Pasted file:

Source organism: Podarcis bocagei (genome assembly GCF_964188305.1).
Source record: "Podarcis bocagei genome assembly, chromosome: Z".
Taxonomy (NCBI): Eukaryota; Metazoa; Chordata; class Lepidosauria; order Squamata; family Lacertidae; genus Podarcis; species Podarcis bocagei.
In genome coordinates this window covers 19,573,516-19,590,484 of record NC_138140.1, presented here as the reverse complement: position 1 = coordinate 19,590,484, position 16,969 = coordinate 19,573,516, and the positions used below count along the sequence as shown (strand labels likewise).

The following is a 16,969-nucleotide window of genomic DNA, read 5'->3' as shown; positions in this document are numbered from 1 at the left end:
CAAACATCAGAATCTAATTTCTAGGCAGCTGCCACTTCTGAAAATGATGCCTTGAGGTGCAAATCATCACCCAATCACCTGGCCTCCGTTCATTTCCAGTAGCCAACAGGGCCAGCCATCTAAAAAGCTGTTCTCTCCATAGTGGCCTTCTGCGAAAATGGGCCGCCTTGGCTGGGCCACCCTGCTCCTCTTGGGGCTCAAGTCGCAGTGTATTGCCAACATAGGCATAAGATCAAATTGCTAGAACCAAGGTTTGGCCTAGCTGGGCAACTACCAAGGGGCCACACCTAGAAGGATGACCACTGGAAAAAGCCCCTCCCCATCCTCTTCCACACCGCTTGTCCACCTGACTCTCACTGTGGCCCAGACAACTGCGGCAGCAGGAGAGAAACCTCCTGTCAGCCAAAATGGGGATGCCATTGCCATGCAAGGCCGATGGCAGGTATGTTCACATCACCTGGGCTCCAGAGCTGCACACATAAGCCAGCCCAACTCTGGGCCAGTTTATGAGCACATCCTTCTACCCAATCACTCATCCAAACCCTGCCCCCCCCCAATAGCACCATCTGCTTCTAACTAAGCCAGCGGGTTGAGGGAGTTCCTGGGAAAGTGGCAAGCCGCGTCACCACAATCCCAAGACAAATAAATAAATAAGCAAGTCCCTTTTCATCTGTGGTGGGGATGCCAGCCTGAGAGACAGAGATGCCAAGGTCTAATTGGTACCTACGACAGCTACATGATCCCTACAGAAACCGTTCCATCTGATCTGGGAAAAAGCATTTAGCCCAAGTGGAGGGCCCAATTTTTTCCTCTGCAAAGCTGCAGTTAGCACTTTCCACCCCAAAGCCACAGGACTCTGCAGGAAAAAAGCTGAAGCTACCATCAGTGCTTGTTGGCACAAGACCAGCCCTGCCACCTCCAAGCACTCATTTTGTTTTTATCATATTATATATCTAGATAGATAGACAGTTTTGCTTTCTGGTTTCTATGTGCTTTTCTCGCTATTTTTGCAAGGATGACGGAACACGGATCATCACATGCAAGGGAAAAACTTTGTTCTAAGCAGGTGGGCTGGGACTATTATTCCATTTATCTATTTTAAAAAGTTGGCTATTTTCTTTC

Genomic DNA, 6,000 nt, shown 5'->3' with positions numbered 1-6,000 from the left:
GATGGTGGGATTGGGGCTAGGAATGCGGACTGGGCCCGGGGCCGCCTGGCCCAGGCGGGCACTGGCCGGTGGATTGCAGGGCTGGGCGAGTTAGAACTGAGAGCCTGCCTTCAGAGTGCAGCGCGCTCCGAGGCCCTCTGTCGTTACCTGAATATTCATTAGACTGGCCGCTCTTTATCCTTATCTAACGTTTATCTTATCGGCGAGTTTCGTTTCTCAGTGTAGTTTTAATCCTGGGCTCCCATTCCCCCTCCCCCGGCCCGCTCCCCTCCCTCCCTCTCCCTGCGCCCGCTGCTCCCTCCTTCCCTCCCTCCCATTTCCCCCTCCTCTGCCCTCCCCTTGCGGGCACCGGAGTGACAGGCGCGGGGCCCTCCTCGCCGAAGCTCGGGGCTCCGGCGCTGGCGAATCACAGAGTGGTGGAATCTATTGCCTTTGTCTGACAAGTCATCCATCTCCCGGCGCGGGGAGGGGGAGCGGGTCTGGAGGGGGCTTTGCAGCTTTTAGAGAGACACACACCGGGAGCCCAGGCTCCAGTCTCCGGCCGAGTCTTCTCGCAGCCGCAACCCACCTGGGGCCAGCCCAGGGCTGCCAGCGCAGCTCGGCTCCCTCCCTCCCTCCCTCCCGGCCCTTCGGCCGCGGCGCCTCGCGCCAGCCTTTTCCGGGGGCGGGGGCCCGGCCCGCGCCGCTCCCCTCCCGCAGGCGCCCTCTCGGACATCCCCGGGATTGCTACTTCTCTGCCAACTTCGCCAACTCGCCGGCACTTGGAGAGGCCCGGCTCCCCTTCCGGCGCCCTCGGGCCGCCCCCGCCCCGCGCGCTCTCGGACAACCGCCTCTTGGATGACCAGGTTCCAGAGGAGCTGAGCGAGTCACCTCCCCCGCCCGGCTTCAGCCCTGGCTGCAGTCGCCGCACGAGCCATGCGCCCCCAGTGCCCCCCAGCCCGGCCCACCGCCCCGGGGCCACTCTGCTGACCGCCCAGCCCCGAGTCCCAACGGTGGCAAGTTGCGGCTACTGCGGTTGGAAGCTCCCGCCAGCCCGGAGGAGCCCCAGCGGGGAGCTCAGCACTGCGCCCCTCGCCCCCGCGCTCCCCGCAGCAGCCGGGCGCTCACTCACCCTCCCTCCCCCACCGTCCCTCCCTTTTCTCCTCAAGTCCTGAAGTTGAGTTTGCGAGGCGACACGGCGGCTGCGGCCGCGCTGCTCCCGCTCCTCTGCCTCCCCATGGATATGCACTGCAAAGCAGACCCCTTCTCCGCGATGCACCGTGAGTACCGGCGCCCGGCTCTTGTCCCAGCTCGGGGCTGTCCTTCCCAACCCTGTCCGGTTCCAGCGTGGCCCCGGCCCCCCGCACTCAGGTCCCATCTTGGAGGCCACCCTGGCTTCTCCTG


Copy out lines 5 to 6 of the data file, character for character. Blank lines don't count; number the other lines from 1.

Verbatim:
The following is a 16,969-nucleotide window of genomic DNA, read 5'->3' as shown; positions in this document are numbered from 1 at the left end:
CAAACATCAGAATCTAATTTCTAGGCAGCTGCCACTTCTGAAAATGATGCCTTGAGGTGCAAATCATCACCCAATCACCTGGCCTCCGTTCATTTCCAGTAGCCAACAGGGCCAGCCATCTAAAAAGCTGTTCTCTCCATAGTGGCCTTCTGCGAAAATGGGCCGCCTTGGCTGGGCCACCCTGCTCCTCTTGGGGCTCAAGTCGCAGTGTATTGCCAACATAGGCATAAGATCAAATTGCTAGAACCAAGGTTTGGCCTAGCTGGGCAACTACCAAGGGGCCACACCTAGAAGGATGACCACTGGAAAAAGCCCCTCCCCATCCTCTTCCACACCGCTTGTCCACCTGACTCTCACTGTGGCCCAGACAACTGCGGCAGCAGGAGAGAAACCTCCTGTCAGCCAAAATGGGGATGCCATTGCCATGCAAGGCCGATGGCAGGTATGTTCACATCACCTGGGCTCCAGAGCTGCACACATAAGCCAGCCCAACTCTGGGCCAGTTTATGAGCACATCCTTCTACCCAATCACTCATCCAAACCCTGCCCCCCCCCAATAGCACCATCTGCTTCTAACTAAGCCAGCGGGTTGAGGGAGTTCCTGGGAAAGTGGCAAGCCGCGTCACCACAATCCCAAGACAAATAAATAAATAAGCAAGTCCCTTTTCATCTGTGGTGGGGATGCCAGCCTGAGAGACAGAGATGCCAAGGTCTAATTGGTACCTACGACAGCTACATGATCCCTACAGAAACCGTTCCATCTGATCTGGGAAAAAGCATTTAGCCCAAGTGGAGGGCCCAATTTTTTCCTCTGCAAAGCTGCAGTTAGCACTTTCCACCCCAAAGCCACAGGACTCTGCAGGAAAAAAGCTGAAGCTACCATCAGTGCTTGTTGGCACAAGACCAGCCCTGCCACCTCCAAGCACTCATTTTGTTTTTATCATATTATATATCTAGATAGATAGACAGTTTTGCTTTCTGGTTTCTATGTGCTTTTCTCGCTATTTTTGCAAGGATGACGGAACACGGATCATCACATGCAAGGGAAAAACTTTGTTCTAAGCAGGTGGGCTGGGACTATTATTCCATTTATCTATTTTAAAAAGTTGGCTATTTTCTTTC